The first films shot at the Black Maria, a tar-paper-covered, dark studio room with a retractable roof, included segments of magic shows, plays, vaudeville performances (with dancers and strongmen), acts from Buffalo Bill's Wild West Show, various boxing matches and cockfights, and scantily-clad women. Most of the earliest moving images, however, were non-fictional, unedited, crude documentary, "home movie" views of ordinary slices of life - street scenes, the activities of police or firemen, or shots of a passing train. [Footnote: the 'Black Maria' studio appeared in Universal's comedy Abbott and Costello Meet the Keystone Cops (1955).]

On Saturday, April 14, 1894, Edison's Kinetoscope began commercial operation. The Holland Brothers opened the first Kinetoscope Parlor at 1155 Broadway in New York City and for the first time, they commercially exhibited movies, as we know them today, in their amusement arcade. Patrons paid 25 cents as the admission charge to view films in five kinetoscope machines placed in two rows. Nearly 500 people became cinema's first major audience during the showings of films with titles such as Barber Shop, Blacksmiths, Cock Fight, Wrestling, and Trapeze. Edison's film studio was used to supply films for this sensational new form of entertainment. More Kinetoscope parlors soon opened in other cities (San Francisco, Atlantic City, and Chicago).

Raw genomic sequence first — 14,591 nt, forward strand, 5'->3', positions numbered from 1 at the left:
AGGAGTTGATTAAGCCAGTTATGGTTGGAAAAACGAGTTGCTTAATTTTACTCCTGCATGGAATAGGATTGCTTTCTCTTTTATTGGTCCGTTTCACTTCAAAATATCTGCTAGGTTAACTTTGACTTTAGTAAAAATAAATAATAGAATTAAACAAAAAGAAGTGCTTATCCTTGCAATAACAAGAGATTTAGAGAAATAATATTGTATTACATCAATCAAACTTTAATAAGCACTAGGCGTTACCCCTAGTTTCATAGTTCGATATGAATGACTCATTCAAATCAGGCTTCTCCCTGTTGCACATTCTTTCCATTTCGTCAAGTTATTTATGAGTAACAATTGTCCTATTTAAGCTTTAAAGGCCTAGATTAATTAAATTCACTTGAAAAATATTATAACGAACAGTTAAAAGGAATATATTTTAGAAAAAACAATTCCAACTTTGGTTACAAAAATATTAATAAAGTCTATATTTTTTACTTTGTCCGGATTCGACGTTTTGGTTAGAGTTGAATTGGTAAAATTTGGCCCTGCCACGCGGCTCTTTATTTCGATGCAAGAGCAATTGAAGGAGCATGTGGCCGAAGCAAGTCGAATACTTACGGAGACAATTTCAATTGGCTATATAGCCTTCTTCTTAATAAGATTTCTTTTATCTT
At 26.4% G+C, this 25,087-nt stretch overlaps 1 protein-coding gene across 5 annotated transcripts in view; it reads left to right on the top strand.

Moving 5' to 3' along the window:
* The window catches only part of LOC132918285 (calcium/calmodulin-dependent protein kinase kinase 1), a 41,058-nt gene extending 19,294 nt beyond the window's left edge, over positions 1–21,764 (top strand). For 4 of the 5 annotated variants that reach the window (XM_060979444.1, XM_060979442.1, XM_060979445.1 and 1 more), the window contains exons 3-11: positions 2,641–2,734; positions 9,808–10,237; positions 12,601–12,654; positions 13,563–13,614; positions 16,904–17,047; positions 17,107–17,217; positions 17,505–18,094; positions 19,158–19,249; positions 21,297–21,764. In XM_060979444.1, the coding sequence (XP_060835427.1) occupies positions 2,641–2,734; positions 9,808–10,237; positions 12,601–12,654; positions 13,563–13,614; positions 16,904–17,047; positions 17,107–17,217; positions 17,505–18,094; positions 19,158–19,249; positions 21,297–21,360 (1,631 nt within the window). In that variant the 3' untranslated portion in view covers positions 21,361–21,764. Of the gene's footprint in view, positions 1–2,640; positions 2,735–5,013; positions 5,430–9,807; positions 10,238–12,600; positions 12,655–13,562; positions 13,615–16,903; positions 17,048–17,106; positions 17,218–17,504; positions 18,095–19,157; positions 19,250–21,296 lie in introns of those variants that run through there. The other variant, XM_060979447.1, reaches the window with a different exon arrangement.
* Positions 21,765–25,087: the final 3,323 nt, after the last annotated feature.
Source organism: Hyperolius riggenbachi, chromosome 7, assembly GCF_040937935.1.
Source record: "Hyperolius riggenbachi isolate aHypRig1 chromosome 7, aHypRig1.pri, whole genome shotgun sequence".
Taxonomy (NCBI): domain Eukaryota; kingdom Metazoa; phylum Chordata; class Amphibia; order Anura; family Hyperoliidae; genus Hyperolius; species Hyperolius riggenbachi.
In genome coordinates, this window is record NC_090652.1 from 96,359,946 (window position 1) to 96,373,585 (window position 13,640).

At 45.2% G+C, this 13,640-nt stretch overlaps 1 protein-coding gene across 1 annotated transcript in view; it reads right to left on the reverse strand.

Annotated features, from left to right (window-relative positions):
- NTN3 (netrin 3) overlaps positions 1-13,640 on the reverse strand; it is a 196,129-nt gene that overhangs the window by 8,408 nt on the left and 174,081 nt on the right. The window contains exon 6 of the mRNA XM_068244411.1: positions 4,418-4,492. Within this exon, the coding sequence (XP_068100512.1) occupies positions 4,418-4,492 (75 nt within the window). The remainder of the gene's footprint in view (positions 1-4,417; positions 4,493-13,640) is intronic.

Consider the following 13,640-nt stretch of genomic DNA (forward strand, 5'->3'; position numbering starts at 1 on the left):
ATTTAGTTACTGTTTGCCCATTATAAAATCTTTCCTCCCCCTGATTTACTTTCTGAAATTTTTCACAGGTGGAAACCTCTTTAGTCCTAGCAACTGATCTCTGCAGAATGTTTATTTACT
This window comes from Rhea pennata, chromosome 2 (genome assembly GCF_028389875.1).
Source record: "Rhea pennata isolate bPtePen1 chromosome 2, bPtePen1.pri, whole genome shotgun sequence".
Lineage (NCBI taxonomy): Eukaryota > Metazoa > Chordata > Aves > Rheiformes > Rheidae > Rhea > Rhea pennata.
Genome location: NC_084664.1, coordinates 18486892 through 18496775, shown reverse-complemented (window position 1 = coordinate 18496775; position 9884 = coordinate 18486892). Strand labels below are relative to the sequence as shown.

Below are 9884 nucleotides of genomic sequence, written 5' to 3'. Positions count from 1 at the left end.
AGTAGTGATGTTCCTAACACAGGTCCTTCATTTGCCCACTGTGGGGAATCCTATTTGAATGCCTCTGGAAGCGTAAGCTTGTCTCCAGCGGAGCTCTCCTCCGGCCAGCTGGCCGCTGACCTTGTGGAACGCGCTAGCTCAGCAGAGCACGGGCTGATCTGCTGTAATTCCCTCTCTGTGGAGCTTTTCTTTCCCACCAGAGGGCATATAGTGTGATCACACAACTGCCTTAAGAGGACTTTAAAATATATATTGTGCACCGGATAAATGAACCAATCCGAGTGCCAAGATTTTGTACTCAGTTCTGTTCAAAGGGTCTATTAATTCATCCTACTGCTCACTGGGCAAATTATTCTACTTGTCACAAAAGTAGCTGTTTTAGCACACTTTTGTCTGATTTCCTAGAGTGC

Early spectators in Kinetoscope parlors were amazed by even the most mundane moving images in very short films (between 30 and 60 seconds) - an approaching train or a parade, women dancing, dogs terrorizing rats, and twisting contortionists. In 1895, Edison exhibited hand-colored movies, including Annabelle, the Dancer, in Atlanta, Georgia at the Cotton States Exhibition. In one of Edison's 1896 films entitled The Kiss (1896), May Irwin and John C. Rice re-enacted the final scene from the Broadway play musical The Widow Jones - it was a close-up of a kiss. Disgruntled, Dickson left Edison to form his own company in 1895, called the American Mutoscope Company.